Stockton man’s rescue inspires fundraising


A STOCKTON student who was airlifted after being crushed between two cars is beginning to fundraise for the Great North Air Ambulance Service (GNAAS) by taking on this year’s Great North Run. Karl Cleet, 21, was struck by a car when it mounted the pavement, knocked over a lamppost and trapped him underneath two vehicles near to his home in Eaglescliffe, in September 2015. Mr Cleet, who studies policing at Teesside University, suffered multiple injuries including a fractured skull, bleed on the brain and broken ribs. The GNAAS trauma team put him into an induced coma before his journey to James Cook University Hospital in Middlesbrough, which took just four minutes. His story was featured on the second series of Sky 1’s Air Ambulance ER last year, which showcased the incident’s dramatic aftermath and the life-saving work carried out by GNAAS. He said: “The GNAAS team saved my life.

A STOCKTON student who was airlifted after being crushed between two cars is beginning to fundraise for the Great North Air Ambulance Service (GNAAS) by taking on this year’s Great North Run.

Karl Cleet, 21, was struck by a car when it mounted the pavement, knocked over a lamppost and trapped him underneath two vehicles near to his home in Eaglescliffe, in September 2015.

Mr Cleet, who studies policing at Teesside University, suffered multiple injuries including a fractured skull, bleed on the brain and broken ribs.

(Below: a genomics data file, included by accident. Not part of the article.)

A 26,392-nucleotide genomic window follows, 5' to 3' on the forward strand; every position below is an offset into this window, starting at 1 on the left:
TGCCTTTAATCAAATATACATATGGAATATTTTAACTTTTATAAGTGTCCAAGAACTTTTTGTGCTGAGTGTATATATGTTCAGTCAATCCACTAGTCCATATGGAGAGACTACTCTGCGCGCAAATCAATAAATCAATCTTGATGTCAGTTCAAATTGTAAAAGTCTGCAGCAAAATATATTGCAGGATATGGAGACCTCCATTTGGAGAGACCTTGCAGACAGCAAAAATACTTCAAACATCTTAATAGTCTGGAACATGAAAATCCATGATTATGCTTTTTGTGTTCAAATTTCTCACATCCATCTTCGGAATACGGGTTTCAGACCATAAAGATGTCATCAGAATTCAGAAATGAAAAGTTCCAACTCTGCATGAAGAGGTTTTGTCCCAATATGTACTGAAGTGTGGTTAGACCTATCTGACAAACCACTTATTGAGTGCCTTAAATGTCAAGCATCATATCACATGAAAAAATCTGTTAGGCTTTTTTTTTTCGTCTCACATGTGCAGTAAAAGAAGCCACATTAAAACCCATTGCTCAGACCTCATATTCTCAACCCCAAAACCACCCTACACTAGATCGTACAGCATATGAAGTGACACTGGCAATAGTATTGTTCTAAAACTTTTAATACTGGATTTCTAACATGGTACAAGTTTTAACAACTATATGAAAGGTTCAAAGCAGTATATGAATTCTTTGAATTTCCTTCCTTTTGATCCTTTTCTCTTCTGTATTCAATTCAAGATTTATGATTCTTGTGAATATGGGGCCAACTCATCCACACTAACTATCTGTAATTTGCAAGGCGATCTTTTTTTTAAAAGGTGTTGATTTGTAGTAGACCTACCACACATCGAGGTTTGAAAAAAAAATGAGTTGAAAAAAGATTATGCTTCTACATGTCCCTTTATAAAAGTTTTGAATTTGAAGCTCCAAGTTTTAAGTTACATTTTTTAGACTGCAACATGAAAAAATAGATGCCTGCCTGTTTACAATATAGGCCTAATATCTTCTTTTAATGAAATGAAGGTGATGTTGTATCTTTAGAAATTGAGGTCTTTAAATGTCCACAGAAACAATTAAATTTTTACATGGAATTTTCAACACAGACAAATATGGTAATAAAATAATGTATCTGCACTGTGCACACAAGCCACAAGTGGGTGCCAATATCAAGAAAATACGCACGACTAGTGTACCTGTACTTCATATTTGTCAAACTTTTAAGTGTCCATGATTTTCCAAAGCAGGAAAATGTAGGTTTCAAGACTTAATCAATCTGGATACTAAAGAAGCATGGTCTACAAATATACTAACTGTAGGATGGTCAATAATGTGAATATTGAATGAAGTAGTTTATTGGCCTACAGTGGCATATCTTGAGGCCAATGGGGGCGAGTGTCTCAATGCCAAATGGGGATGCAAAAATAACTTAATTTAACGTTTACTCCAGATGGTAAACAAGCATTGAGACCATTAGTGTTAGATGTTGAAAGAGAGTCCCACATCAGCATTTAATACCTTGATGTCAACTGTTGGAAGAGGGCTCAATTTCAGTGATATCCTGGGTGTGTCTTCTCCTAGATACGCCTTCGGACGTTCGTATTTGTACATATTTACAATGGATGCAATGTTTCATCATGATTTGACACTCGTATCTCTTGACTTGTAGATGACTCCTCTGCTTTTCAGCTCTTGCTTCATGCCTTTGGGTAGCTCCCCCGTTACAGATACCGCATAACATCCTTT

The GNAAS trauma team put him into an induced coma before his journey to James Cook University Hospital in Middlesbrough, which took just four minutes.

His story was featured on the second series of Sky 1’s Air Ambulance ER last year, which showcased the incident’s dramatic aftermath and the life-saving work carried out by GNAAS.

He said: “The GNAAS team saved my life. It is a great organisation.

“They rely solely on donations because it isn’t government funded. They deserve so much more than what they receive.”

Mr Cleet will embark on the 13.1 mile course from the centre of Newcastle to the coast of South Shields on September 10, alongside more than 50,000 other participants.

He continued: “This year I wanted to get fit again and I thought it was a great way of giving back to GNAAS. It’s been a while since I’ve ran a long distance and the training will help me for a future career in policing or in the military.

To join Mr Cleet and run for GNAAS, the charity has a limited number of places available. Visit gnaas.com 

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